Below: All-crete: De-crete

Stepless mold


In addition to the ‘Experimental Concrete project 2018’, an in-company session was held at the request of the MVRDV design agency. The emphasis was on material properties, focussed on multiple functions. For instance, soft and flexible concrete, still with structural assets. The idea was to develop a material that has simply everything. So it’s called ‘All-crete’. Various concepts have been investigated in this context, such as the incorporation of rubber balls or the connection of concrete balls with silicone and so called Flowcrete: a material that is moldable and soft enough to sit on; a project of MVRDV/Geelen Beton.



Photo: Ice911

Reflective glass beads could slow the retreat of Arctic sea ice At the beginning of May, the Geophysical Institute of the Fairbanks University of Alaska posted a article about the research by Leslie Field and her colleagues. Field is an inventor trained in chemical and electrical engineering (MIT and Berkeley) who lectures at Stanford University in California. She also is founder of the non-profit group Ice911.


Ice 911 started in 2007 focussing on the issue of melting sea ice by increasing the reflectiveness of the Arctic sea ice. The team began testing different materials to see which could best reflect the sun. Now, over ten years later, Field and her Ice911 team members have developed a possible solution.


RESEARCH The idea is to try to rebuild a natural system with the least possible intervention. To do so, Field and her Ice911 members propose a reflective ‘sand’ made of powdered glass microspheres be spread over sea ice. The powder is mainly silica in the form of hollow glass spheres, with an average diameter of 65 μm. The material is available commercially in large amounts, and the Ice911 members are testing it on a lake in Barrow, the northernmost town in Alaska. They saw it increases sea ice’s reflectivity and can slow its melting. According to the scien-

tists that principle could help slow the earth’s warming. Last year the team published an open-access paper showing results of birds and small fish eating it with no apparent problems. Last May Field presented the results at the University of Alaska Fairbanks in front of a dozen scientists who work on northern sea ice.

The article‘Increasing Arctic sea ice albedo using localized reversible geoengineering’ (DOI: 10.1029/2018EF000820) is online>

More at the Fairbanks University of Alaska> Video


3D printing of large-scale metal parts A novel additive manufacturing method developed by researchers at Oak Ridge National Laboratory could be a promising alternative for low-cost, high-quality production of large-scale metal parts with less material waste. Researchers printed thin metal walls using a closed-loop, feedback-controlled technique to provide uniform flat layers at a desired height. The system automatically regulates the printing process, creating stable properties within the metal deposit and producing a high-quality build throughout the part. Because these metal printed walls represent the basic building blocks of parts manufactured with big area additive manufacturing, they expect the same stable properties to hold for parts printed with complex geometries. The team’s results were published in Applied Sciences, titled ‘Correlation of Microstructure and Mechanical Properties of Metal Big Area Additive Manufacturing’. The article is online > Oak Ridge National Laboratory, >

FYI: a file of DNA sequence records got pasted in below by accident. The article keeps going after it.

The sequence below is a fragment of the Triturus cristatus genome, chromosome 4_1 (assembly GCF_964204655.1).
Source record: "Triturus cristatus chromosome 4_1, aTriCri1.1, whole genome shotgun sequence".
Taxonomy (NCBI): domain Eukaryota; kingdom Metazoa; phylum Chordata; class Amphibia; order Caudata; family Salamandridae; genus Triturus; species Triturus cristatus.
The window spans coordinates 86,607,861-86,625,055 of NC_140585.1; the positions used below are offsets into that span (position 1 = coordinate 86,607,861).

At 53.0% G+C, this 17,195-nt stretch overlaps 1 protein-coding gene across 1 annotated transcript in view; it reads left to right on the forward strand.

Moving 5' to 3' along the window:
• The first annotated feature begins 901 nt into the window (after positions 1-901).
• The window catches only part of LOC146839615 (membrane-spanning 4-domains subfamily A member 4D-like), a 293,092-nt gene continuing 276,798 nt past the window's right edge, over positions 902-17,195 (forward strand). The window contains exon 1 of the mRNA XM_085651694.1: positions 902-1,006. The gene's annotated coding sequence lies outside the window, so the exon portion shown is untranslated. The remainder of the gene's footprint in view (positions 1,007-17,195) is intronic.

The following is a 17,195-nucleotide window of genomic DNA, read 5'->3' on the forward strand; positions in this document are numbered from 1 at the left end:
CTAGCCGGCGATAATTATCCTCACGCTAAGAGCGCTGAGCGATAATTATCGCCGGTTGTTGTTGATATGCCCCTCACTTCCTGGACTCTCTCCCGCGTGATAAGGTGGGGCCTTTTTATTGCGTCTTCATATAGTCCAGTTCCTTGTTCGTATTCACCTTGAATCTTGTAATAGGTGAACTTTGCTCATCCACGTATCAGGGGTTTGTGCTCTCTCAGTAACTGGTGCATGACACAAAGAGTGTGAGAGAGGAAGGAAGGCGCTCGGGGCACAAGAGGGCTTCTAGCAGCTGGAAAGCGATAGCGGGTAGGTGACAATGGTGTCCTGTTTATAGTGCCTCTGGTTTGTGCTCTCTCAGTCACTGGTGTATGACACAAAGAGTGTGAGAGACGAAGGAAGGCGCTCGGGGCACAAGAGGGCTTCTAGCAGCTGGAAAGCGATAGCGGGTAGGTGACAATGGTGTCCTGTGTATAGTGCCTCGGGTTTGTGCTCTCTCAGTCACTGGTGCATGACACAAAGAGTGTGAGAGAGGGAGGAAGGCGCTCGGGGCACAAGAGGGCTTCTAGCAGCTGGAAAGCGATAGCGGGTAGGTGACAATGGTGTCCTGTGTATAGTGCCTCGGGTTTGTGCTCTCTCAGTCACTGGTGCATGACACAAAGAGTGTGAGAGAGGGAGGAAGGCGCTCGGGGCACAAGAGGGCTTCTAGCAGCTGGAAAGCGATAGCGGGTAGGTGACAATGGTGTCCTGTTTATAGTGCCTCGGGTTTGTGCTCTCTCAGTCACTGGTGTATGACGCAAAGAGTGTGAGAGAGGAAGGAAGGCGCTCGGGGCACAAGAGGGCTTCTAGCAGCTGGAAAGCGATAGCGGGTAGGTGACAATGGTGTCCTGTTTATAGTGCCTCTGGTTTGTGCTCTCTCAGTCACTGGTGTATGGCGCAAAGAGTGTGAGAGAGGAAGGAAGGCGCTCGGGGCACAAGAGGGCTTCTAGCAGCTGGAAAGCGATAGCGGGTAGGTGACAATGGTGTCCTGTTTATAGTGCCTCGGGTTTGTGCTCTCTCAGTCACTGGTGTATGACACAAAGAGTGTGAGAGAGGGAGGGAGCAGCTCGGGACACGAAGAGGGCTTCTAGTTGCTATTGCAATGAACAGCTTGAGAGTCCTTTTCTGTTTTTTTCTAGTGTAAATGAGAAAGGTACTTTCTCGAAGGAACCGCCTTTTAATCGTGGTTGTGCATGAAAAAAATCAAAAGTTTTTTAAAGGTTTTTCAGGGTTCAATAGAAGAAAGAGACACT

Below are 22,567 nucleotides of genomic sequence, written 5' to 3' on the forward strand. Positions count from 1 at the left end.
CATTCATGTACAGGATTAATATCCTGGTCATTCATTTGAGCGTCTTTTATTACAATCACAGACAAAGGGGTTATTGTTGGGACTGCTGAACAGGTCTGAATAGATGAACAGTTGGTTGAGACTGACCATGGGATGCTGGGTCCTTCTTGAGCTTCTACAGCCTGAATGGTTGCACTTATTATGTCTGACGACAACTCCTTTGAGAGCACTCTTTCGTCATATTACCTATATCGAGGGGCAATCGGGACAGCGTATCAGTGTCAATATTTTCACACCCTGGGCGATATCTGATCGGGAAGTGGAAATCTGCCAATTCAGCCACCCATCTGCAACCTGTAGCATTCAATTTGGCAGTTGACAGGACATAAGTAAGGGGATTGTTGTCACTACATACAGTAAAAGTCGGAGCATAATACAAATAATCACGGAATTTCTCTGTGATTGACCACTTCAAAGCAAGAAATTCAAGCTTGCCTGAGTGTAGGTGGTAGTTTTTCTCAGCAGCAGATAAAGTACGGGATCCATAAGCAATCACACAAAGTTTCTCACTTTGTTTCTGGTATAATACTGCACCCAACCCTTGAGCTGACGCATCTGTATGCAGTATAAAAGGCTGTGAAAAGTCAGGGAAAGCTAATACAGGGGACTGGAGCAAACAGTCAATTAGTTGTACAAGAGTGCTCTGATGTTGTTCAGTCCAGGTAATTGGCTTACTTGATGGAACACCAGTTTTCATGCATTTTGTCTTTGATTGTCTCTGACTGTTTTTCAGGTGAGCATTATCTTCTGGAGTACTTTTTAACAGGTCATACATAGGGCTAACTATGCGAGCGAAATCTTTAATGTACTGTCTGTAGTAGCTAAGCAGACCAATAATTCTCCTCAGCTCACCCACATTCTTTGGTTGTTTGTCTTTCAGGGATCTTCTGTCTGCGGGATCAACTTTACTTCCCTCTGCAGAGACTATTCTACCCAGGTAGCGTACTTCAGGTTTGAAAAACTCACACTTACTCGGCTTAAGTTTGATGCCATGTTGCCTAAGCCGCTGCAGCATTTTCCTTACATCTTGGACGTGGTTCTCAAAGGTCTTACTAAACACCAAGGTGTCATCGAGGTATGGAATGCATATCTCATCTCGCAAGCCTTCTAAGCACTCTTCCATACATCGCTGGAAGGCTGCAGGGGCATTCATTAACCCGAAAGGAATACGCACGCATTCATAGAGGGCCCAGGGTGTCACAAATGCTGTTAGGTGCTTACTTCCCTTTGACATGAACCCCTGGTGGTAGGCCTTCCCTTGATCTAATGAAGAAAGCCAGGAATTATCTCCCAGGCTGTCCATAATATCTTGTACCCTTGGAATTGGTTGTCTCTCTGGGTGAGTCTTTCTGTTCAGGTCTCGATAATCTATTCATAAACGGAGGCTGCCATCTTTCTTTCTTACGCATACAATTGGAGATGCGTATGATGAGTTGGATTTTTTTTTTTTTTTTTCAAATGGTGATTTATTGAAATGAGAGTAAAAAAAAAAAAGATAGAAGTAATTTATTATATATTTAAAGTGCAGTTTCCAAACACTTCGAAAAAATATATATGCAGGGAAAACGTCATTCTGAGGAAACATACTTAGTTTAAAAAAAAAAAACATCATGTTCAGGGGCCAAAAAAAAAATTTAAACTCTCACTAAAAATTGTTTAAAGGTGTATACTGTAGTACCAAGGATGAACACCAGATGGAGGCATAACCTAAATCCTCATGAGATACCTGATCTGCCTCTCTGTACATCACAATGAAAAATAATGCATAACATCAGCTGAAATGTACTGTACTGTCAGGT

Thin ´Smartphone Glass´ as Façade Glazing Research undertaken at TU Delft and TU Dresden in the field of novel thin glass applications in the building industry shows promising results. Thin glass can be applied as an adaptive façade glazing system, thereby providing appealing glazing solutions which can change their shape in function of external parameters. Moreover, thin glass in combination with 3D-printed polymer cores offer strong and stiff yet very lightweight composite façade glazing panels with an appealing appearance. Benefit of such panels is their ease of installation, reduction in transport energy and possibilities for sun-shading and daylighting control within the design of the 3D-printed core. Further studies are currently being developed.

Researchers and students at the TU Delft and the TU Dresden are exploring the possibilities for using very thin glass for architectural applications. The basic idea is to adopt thin glass that is normally applied on smartphones and apply it in the building industry. The benefit of this thin ‘smartphone glass’ is its small thickness of around 0.5 mm, its high strength


and its high flexibility. This provides the opportunity for the creation of very lightweight yet strong façade glazing. Compared to traditional glazing a significant weight reduction is thus obtained, which directly translates into easier installation and less transport energy. Also, due to its high flexibility, the glass can easily be bent at room temperature,

without the need for cost and energy intensive hot shaping techniques. This offers opportunities for an easy creation of architectural appealing curvatures and the creation of adaptive and flexible façade glazing. The research follows two distinct routes, which are explained in this article.


Figure 1: Concept design and mock-up of an adaptive thin glass façade (MSc thesis of Rafael Ribeiro Silveira, TU Delft)

Thin Glass Concepts for Adaptive Façade Glazing

The first route within the research is to take full benefit of the flexibility of the thin glass. This means that the thin glass is used for the creation of flexible façade glazing that can repetitively change its curvature depending on external parameters. For instance, when applied as a double-skin façade, the thin glass can bent open, so to create ventilation openings. Or by integrating photovoltaic (PV) elements in a laminated thin glass panels, the PV cells could obtain an optimized orientation towards the sun by adjusting the curvature of the glass.